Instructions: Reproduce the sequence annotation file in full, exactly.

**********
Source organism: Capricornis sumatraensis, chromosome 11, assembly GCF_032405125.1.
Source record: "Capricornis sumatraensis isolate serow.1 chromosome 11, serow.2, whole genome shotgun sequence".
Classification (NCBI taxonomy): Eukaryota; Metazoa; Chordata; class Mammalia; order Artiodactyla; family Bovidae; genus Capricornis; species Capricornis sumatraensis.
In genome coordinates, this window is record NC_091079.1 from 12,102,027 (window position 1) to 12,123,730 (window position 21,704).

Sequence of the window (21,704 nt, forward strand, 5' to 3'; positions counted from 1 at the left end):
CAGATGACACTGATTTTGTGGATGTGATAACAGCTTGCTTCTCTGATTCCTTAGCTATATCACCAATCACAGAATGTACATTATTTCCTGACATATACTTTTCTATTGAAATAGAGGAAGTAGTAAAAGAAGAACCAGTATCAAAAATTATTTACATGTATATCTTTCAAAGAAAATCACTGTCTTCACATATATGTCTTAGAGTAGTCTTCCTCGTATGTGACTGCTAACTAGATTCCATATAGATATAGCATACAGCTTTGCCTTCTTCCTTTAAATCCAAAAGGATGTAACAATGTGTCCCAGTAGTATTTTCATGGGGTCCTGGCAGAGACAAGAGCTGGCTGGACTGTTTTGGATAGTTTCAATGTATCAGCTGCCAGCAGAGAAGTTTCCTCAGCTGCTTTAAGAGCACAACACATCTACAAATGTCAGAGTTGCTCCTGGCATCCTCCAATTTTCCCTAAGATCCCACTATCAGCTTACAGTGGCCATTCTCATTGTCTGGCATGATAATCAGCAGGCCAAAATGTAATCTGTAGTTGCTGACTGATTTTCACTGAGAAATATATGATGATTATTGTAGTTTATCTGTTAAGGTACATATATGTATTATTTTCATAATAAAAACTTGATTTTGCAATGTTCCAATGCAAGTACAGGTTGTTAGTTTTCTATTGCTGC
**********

Source organism: Capricornis sumatraensis, chromosome 11, assembly GCF_032405125.1.
Source record: "Capricornis sumatraensis isolate serow.1 chromosome 11, serow.2, whole genome shotgun sequence".
Classification (NCBI taxonomy): Eukaryota; Metazoa; Chordata; class Mammalia; order Artiodactyla; family Bovidae; genus Capricornis; species Capricornis sumatraensis.
In genome coordinates, this window is record NC_091079.1 from 12,102,027 (window position 1) to 12,123,730 (window position 21,704).

Sequence of the window (21,704 nt, forward strand, 5' to 3'; positions counted from 1 at the left end):
CAGATGACACTGATTTTGTGGATGTGATAACAGCTTGCTTCTCTGATTCCTTAGCTATATCACCAATCACAGAATGTACATTATTTCCTGACATATACTTTTCTATTGAAATAGAGGAAGTAGTAAAAGAAGAACCAGTATCAAAAATTATTTACATGTATATCTTTCAAAGAAAATCACTGTCTTCACATATATGTCTTAGAGTAGTCTTCCTCGTATGTGACTGCTAACTAGATTCCATATAGATATAGCATACAGCTTTGCCTTCTTCCTTTAAATCCAAAAGGATGTAACAATGTGTCCCAGTAGTATTTTCATGGGGTCCTGGCAGAGACAAGAGCTGGCTGGACTGTTTTGGATAGTTTCAATGTATCAGCTGCCAGCAGAGAAGTTTCCTCAGCTGCTTTAAGAGCACAACACATCTACAAATGTCAGAGTTGCTCCTGGCATCCTCCAATTTTCCCTAAGATCCCACTATCAGCTTACAGTGGCCATTCTCATTGTCTGGCATGATAATCAGCAGGCCAAAATGTAATCTGTAGTTGCTGACTGATTTTCACTGAGAAATATATGATGATTATTGTAGTTTATCTGTTAAGGTACATATATGTATTATTTTCATAATAAAAACTTGATTTTGCAATGTTCCAATGCAAGTACAGGTTGTTAGTTTTCTATTGCTGC